When Hurricane Katrina hit the Gulf Coast four years ago, on August 29, 2005 Lewis Watts was two thousand miles away in his home in Richmond, California. He was a few days shy of beginning a residency at the Ogden Museum of Southern Art at the University of New Orleans where he planned to continue an eleven year project of photographing the city and its residents. Needless to say, his plans for a residency were interrupted and Watts, like many of us, observed the natural disaster of the storm and political disaster of the governments failure to respond through the mediation of television sets and news broadcasts.
Watts’ relationship to the South began as an informed visitor and has, over time, evolved into a participant, witness and documentarian. Watts was born in Little Rock though he was raised in Seattle, Washington and for the past forty years has lived in the Bay Area. As a child his summers were spent in his grandparents’ houses in Georgia and Arkansas. In 1994 Watts... More
Earlier this summer Miriam Bale asked if I might contribute to a weeklong compendium of comedy criticism under the title Comedy v. Criticism—this leading towards a screening of Elaine May’s film Ishtar at DCTV in New York on August 31st. (Richard Brody’s blurb on it here.) Miriam and I have talked about May for years, and this seemed ... More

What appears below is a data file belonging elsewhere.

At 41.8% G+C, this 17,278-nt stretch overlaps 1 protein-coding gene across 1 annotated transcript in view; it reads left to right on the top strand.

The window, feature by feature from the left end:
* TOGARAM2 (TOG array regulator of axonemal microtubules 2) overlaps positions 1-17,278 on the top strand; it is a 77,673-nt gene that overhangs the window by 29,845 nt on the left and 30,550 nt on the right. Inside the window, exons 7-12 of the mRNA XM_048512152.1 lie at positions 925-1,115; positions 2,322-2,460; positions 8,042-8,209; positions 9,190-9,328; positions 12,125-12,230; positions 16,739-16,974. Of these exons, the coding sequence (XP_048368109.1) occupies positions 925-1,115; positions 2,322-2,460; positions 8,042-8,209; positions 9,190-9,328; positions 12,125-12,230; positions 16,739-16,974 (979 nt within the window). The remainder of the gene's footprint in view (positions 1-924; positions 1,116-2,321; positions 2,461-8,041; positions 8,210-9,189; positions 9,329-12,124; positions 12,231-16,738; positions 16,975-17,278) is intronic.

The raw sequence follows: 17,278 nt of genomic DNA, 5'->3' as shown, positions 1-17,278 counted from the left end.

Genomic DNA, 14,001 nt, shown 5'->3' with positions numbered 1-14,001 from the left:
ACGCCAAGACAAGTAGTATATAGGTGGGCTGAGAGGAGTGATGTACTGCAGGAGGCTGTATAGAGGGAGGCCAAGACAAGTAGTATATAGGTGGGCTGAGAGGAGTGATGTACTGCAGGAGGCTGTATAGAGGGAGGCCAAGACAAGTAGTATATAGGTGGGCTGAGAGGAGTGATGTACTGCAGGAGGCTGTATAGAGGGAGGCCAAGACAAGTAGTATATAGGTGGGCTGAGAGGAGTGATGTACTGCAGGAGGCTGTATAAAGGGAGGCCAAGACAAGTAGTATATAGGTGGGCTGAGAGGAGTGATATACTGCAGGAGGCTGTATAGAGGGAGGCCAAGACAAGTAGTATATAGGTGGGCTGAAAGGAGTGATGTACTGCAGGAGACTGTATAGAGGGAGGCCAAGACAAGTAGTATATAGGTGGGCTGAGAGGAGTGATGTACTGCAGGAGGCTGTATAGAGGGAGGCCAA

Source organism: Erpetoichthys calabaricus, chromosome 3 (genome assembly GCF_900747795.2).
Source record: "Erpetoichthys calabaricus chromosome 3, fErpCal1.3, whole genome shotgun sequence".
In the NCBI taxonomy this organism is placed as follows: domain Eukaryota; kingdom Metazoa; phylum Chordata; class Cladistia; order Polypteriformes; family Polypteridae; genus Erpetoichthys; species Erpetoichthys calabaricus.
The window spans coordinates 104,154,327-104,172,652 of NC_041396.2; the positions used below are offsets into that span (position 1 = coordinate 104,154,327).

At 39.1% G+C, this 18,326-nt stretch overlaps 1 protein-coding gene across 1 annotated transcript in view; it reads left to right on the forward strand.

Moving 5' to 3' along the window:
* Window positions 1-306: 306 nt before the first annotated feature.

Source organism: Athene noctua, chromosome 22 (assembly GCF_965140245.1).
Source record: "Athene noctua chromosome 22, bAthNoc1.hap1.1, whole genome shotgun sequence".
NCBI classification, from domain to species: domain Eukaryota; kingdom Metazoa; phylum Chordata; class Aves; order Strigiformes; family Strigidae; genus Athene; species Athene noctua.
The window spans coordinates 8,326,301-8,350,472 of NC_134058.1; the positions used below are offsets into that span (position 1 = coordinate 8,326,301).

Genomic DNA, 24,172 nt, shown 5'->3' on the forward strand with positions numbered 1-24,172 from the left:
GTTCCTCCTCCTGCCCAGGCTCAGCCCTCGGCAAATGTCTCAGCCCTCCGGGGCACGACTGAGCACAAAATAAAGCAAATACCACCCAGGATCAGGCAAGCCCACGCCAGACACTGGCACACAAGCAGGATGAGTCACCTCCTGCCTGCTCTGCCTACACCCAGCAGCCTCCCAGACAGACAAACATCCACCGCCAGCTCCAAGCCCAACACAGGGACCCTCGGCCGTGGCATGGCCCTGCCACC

[This Sept 1 is Free Tuesday (first Tues of the month = FREE) & for the special noontime program, experimental filmmaker (and SFMOMA’s own head projectionist) Paul Clipson screens high-art takes on low subjects.]
Have SFMOMA’s gatekeepers taken leave of their senses? Inviting subversion into any institution portends a slippery slop... More
When last I was in New York, the artist Fia Backström and I had a conversation about Sherrie Levine, by way of both “The Pictures Generation, 1974-84″ — an exhibition at the Metropolitan Museum, of the early practice of Cindy Sherman, Richard Prince, Sarah Charlesworth and others — and some thinking I’d done on some of Levine’s works. I planned to return to New York the following month, and we promised to re-engage our converstion then. But my plans changed. So around the date when I’d intended to be in New ... More
In May, Joseph Del Pesco and I posted a critical reading of the Art and Education Papers archive, which had then just been announced. In it, we contrasted that project with a site whose constitution we liked better, called AAAARG. AAAARG is many things, but is probably known best these days as a kind of digital library and radical public amenity, ... More